Making Knowledge Visible

practical information architecture - projects and policies

Studies by:
Elizabeth Orna

Reviewed by:
On 13 July 2009
Last modified:17 February 2015


Visual data presentation skills

Elizabeth Orna is a big hitter in the field of information architecture and design. Her previous studies – Information Strategy in Practice, Practical Information Policies, and Managing Information for Research have all been very well received. This latest study Making Knowledge Visible sets out her ideas for making information more accessible and more useful. It is based on practical research projects conducted at institutions as diverse as the Co-Operative Bank, Essex County Council, The Tate Gallery, the National Health Service, and the Inland Revenue.

Making Knowledge Visible In the first two chapters she sets out her terms and definitions, then presents an overview of her arguments. Her central idea is a distinction she makes between knowledge and information. Knowledge resides in people’s brains: it is transformed into information when they express it in some form and make it available to someone else. That second person inverts the process by absorbing the information and transforming it into personal knowledge. She uses the term ‘Information Products’ to describe the medium in which these transformations take place: these could be books, reports, data bases, or web sites.

In any organisation these information products constitute a very valuable asset, and they ought to be complete, up to date, documented, and searchable. So much should be quite obvious, but anybody who has worked in industry, commerce, or government knows that this is often not the case. Orna is quick to observe:

I gave up being surprised a long ago by how often those essential products look as if they had been designed to repel all boarders, drive users to distraction, dissuade potential customers from purchase of goods or services, and impede staff in their work.

Fortunately, she goes on to give examples of organisations who have profited from making their own IPs explicitly to themselves. Those who have taken the trouble to value their information have profited from doing so.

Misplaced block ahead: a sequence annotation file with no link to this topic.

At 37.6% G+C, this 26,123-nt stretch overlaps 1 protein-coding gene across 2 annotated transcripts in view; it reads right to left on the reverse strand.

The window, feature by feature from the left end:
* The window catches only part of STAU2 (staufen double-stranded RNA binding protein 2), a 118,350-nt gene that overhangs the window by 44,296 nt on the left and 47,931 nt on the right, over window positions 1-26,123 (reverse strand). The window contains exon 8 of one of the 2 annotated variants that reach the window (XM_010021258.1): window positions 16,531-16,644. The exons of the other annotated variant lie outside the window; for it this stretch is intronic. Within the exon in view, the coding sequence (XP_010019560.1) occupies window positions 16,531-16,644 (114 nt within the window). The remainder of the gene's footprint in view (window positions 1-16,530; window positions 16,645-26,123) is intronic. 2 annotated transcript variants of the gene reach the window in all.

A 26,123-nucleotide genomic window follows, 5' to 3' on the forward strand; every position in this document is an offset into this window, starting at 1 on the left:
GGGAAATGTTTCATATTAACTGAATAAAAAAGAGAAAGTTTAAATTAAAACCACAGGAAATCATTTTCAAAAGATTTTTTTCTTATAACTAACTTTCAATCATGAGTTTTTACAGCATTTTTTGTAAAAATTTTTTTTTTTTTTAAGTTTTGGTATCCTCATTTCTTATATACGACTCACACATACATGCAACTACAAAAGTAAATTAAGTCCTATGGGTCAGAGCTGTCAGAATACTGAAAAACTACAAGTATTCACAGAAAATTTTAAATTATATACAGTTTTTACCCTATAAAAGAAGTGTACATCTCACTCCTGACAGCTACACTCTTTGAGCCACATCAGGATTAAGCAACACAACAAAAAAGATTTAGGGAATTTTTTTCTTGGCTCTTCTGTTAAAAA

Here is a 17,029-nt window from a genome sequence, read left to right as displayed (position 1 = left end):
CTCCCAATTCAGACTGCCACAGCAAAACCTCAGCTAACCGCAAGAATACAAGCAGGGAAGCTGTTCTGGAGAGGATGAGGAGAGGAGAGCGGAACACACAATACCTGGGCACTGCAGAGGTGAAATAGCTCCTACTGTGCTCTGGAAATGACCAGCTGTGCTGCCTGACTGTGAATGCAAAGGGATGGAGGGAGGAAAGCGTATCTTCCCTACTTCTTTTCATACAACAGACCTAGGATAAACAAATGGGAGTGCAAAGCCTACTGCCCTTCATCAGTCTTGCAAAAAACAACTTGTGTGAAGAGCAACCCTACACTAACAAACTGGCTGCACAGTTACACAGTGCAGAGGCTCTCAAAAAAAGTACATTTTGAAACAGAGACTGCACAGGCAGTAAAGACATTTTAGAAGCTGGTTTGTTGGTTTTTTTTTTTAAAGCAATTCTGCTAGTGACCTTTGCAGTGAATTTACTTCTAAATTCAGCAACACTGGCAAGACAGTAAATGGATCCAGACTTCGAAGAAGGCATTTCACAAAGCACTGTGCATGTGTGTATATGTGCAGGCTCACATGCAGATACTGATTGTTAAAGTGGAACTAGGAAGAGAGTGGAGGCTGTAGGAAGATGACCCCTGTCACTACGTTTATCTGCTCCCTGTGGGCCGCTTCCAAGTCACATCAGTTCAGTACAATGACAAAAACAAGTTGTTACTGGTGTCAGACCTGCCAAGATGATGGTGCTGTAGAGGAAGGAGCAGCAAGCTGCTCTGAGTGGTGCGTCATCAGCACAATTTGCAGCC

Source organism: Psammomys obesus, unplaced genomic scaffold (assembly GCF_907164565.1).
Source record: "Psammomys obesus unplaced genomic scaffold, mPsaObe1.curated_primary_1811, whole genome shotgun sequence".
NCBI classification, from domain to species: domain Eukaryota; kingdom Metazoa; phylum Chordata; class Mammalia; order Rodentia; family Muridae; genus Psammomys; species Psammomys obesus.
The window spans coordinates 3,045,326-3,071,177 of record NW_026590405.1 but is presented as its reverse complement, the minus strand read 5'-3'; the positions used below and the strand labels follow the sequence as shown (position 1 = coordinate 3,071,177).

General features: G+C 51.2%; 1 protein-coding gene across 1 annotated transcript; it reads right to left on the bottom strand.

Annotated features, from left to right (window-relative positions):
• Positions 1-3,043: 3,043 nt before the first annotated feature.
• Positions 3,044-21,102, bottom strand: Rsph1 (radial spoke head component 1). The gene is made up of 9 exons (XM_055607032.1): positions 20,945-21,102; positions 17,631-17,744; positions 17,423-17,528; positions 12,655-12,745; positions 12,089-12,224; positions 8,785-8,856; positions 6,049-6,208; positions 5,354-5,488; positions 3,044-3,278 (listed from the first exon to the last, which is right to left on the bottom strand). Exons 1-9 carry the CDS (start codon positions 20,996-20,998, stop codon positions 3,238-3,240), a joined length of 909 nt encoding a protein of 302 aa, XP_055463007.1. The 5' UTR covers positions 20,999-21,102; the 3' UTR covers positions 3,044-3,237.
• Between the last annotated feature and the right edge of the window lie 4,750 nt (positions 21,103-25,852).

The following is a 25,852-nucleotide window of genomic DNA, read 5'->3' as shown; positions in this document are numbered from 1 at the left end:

But she doesn’t shy away from negative examples There’s an excruciating account of trying to bring rationality and coherence to the Department of Trade and Industry which makes you feel glad you don’t work there.

A lot of the discussion of information is often abstract, but she does make the interesting point that the value of information and knowledge are unusual compared with other commodities:

  • Transactions in them among people can benefit all parties
  • They don’t wear out from use
  • Information can be used in multiple ways by many people simultaneously

Most of the ‘black museum’ cases she exposes result in financial losses inefficiency, and employee frustration; but she also includes the example of the Cambridge police mishandling of public records which resulted in the employment of Ian Huntley as a school caretaker, even though he had a police record for attempted rapes. The result was the tragic murder of two children.

She also deals with some interesting examples which come to light as a result of the Freedom of Information Act. Institutions are obliged to comply with the new requirements to make certain of their information publicly available – but how can they do so accurately unless they have a complete and up-to-date inventory of their own data?

The main lesson which emerges is very simple and quite obvious – but it is seldom implemented. That is, there needs to be an organisational overview and a coherent approach to the management of information within an organisation – and the strength of Elizabeth Orna’s approach is that she does show how it is possible.

One other feature of her work I found attractive is that she moves easily between the world of print and the web, seeing the benefits of both. For those who want to pursue these issues at a more advanced level, she also considers metadata and the Dublin Core.

Information design is a subject which spins out in all directions to include other subjects – information architecture; typography and graphic presentation; usability; web design; systems analysis; and organisational structures. One of the strong features of Orna’s work is that she takes them all into account.

All her claims are meticulously documented, and each chapter carries its own bibliography and list of relevant URLs. It’s also worth noting that the book itself is very elegantly designed by her usual collaborator Graham Stevens.

This is a book aimed at information and systems analysts and managers, web designers, communication specialists, plus teachers and students of business management. I think librarians, project managers, and business consultants would also have a lot to learn from what she has to say.

© Roy Johnson 2005

Making Knowledge Visible   Buy the book at Amazon UK
Making Knowledge Visible   Buy the book at Amazon US

Elizabeth Orna, Making Knowledge Visible, Aldershot, UK: Gower, 2005, pp.212, ISBN: 0566085631

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